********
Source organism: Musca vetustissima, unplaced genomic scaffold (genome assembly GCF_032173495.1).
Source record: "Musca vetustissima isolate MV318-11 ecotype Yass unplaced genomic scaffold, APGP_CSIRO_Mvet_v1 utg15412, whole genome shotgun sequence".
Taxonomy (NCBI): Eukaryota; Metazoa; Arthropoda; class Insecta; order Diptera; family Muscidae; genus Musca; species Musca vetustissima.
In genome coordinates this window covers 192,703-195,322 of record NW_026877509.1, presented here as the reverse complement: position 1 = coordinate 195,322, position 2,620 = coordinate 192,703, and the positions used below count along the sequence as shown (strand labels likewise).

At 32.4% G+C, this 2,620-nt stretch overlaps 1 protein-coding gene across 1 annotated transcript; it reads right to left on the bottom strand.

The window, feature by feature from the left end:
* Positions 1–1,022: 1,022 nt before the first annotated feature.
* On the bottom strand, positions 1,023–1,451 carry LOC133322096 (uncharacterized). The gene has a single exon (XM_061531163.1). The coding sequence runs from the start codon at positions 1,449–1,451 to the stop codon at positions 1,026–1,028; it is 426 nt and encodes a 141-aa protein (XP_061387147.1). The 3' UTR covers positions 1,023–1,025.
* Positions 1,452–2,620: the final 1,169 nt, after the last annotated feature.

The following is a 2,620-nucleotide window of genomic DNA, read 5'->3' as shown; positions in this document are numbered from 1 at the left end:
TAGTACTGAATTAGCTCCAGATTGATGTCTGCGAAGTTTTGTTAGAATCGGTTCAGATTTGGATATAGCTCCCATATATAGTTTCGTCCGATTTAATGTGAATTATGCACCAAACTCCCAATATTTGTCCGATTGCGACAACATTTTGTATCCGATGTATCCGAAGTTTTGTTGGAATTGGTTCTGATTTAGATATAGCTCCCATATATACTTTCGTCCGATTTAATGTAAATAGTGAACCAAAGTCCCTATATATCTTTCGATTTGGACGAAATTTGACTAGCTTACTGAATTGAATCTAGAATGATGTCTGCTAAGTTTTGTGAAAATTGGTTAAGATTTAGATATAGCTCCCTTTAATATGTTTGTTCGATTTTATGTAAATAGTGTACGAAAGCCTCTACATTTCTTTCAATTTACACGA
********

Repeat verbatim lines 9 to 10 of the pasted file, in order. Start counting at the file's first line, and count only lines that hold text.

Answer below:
* Positions 1,452–2,620: the final 1,169 nt, after the last annotated feature.

The following is a 2,620-nucleotide window of genomic DNA, read 5'->3' as shown; positions in this document are numbered from 1 at the left end: